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True Riches T.S. Arthur

Chapter II

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Thus prompted, an emotion of thankfulness arose in the breast of Claire, but the utterance was kept back from the lips. He had a secret, a painful and revolting secret, in his heart, and he feared lest something should betray its existence to his wife. What would he not have given at the moment to have blotted out for ever the memory of thoughts too earnestly cherished on the evening before, when he was alone with the tempter?

There was a shadow on the heart of Edith Claire. The unusual mood of her husband on the previous evening, and the dream which had haunted her through the night, left impressions that could not be shaken off. She had an instinct of danger--danger lurking in the path of one in whom her very life was bound up.

When Edward was about leaving her to go forth for the day, she lingered by his side and clung to him, as if she could not let him pass from the safe shelter of home.

"Ah! if I could always be with you!" said Edith--"if we could ever move on, hand in hand and side by side, how full to running over would be my cup of happiness!"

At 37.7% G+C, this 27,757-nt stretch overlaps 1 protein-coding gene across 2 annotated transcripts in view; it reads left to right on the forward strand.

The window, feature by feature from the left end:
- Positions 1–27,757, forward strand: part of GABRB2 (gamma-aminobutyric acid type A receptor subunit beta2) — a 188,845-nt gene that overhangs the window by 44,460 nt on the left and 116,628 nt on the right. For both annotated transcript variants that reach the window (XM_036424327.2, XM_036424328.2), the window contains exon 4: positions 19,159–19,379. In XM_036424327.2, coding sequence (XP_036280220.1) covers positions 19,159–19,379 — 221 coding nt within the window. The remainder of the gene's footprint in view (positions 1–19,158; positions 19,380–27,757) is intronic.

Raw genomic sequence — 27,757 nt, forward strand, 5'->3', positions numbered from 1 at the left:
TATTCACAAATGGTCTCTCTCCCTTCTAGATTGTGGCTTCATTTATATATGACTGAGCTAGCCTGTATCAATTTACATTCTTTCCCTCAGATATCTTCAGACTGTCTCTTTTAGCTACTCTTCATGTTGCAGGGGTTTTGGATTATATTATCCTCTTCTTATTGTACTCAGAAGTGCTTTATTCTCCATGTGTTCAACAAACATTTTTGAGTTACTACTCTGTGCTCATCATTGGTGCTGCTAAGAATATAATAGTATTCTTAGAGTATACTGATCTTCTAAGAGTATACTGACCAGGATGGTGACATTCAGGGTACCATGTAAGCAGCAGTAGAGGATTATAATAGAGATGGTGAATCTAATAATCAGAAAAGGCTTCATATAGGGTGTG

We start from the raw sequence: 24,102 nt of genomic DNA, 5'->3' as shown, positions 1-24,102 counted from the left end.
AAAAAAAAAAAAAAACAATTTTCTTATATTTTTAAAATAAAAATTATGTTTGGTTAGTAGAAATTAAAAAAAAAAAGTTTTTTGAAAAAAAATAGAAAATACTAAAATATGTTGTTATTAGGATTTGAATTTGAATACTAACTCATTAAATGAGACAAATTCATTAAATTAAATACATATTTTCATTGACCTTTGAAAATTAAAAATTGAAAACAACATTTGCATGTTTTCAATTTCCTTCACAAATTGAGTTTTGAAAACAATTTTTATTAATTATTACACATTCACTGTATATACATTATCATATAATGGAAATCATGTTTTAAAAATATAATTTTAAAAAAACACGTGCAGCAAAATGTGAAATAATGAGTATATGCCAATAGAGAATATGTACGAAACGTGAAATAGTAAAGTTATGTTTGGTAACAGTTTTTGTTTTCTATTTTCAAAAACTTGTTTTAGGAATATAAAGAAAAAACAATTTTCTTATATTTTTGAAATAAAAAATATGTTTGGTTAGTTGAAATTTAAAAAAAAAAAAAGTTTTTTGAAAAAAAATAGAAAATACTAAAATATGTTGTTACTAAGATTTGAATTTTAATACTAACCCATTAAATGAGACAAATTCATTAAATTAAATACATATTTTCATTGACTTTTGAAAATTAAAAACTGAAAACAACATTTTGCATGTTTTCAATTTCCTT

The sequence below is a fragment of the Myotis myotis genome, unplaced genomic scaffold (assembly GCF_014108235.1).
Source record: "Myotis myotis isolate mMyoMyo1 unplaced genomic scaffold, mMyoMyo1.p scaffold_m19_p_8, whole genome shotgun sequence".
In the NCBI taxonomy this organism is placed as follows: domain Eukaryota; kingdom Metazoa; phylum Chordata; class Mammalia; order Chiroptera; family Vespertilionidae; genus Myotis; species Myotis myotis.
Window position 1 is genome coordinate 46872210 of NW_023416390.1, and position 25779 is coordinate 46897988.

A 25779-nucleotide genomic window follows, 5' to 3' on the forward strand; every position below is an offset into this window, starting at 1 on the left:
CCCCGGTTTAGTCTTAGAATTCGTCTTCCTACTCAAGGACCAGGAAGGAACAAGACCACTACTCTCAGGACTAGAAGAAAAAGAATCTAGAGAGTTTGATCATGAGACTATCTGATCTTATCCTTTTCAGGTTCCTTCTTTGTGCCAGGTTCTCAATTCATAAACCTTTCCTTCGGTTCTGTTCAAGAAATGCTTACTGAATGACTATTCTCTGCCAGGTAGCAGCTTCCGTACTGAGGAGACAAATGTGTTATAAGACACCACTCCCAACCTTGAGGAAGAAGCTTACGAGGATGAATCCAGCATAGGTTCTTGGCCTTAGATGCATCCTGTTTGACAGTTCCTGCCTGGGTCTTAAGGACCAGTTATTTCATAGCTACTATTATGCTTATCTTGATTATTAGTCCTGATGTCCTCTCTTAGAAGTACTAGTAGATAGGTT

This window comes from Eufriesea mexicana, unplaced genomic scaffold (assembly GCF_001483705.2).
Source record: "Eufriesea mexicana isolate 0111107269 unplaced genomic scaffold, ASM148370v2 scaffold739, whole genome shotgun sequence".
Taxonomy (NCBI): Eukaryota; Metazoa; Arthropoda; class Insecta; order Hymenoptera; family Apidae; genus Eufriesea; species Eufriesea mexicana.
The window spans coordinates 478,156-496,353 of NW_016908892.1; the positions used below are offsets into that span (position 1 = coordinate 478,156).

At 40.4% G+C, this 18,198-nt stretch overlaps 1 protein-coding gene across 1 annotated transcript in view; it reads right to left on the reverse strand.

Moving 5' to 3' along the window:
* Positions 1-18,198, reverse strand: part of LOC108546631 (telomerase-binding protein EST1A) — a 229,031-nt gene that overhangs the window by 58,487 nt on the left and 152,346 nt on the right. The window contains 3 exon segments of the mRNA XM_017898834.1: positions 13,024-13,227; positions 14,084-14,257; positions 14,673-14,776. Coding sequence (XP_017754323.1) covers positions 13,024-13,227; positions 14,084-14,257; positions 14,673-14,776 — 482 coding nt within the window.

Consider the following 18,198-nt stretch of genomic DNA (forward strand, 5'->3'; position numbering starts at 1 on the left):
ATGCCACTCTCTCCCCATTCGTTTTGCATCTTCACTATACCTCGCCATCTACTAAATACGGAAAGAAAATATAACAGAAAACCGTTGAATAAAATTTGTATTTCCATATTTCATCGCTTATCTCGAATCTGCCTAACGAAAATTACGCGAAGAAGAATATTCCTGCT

"Are we not ever side by side, dear?" replied Claire, tenderly. "You are present to my thought all the day."

"And you to mine. O yes! yes! We are moving side by side; our mutual thought gives presence. Yet it was the bodily presence I desired. But that cannot be."

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"Good-bye, love! Good-bye, sweet one!" said Claire, kissing his wife, and gently pressing his lips upon those of the babe she held in her arms. He then passed forth, and took his way to the store of Leonard Jasper, in whose service he had been for two years, or since the date of his marriage.

A scene transpired a few days previous to this, which we will briefly describe. Three persons were alone in a chamber, the furniture of which, though neither elegant nor costly, evinced taste and refinement. Lying upon a bed was a man, evidently near the time of his departure from earth. By his side, and bending over him, was a woman almost as pale as himself. A little girl, not above five years of age, sat on the foot of the bed, with her eyes fixed on the countenance of her father, for such was the relation borne to her by the sick man. A lovely creature she was--beautiful even beyond the common beauty of childhood. For a time a solemn stillness reigned through the chamber. A few low-spoken words had passed between the parents of the child, and then, for a brief period, all was deep, oppressive silence. This was interrupted, at length, by the mother's unrestrained sobs, as she laid her face upon the bosom of her husband, so soon to be taken from her, and wept aloud.

No word of remonstrance or comfort came from the sick man's lips. He only drew his arm about the weeper's neck, and held her closer to his heart.

The troubled waters soon ran clear: there was calmness in their depths.

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True Riches
T.S. Arthur

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